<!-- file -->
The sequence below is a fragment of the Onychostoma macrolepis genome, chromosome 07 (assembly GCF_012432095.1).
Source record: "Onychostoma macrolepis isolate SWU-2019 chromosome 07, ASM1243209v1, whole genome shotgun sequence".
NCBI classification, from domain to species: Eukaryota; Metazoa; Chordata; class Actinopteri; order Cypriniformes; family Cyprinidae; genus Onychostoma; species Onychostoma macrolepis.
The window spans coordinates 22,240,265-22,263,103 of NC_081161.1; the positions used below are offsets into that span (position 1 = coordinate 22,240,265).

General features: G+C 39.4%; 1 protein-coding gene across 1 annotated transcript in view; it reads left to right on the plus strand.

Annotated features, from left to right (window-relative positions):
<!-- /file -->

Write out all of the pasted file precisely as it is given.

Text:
The sequence below is a fragment of the Onychostoma macrolepis genome, chromosome 07 (assembly GCF_012432095.1).
Source record: "Onychostoma macrolepis isolate SWU-2019 chromosome 07, ASM1243209v1, whole genome shotgun sequence".
NCBI classification, from domain to species: Eukaryota; Metazoa; Chordata; class Actinopteri; order Cypriniformes; family Cyprinidae; genus Onychostoma; species Onychostoma macrolepis.
The window spans coordinates 22,240,265-22,263,103 of NC_081161.1; the positions used below are offsets into that span (position 1 = coordinate 22,240,265).

General features: G+C 39.4%; 1 protein-coding gene across 1 annotated transcript in view; it reads left to right on the plus strand.

Annotated features, from left to right (window-relative positions):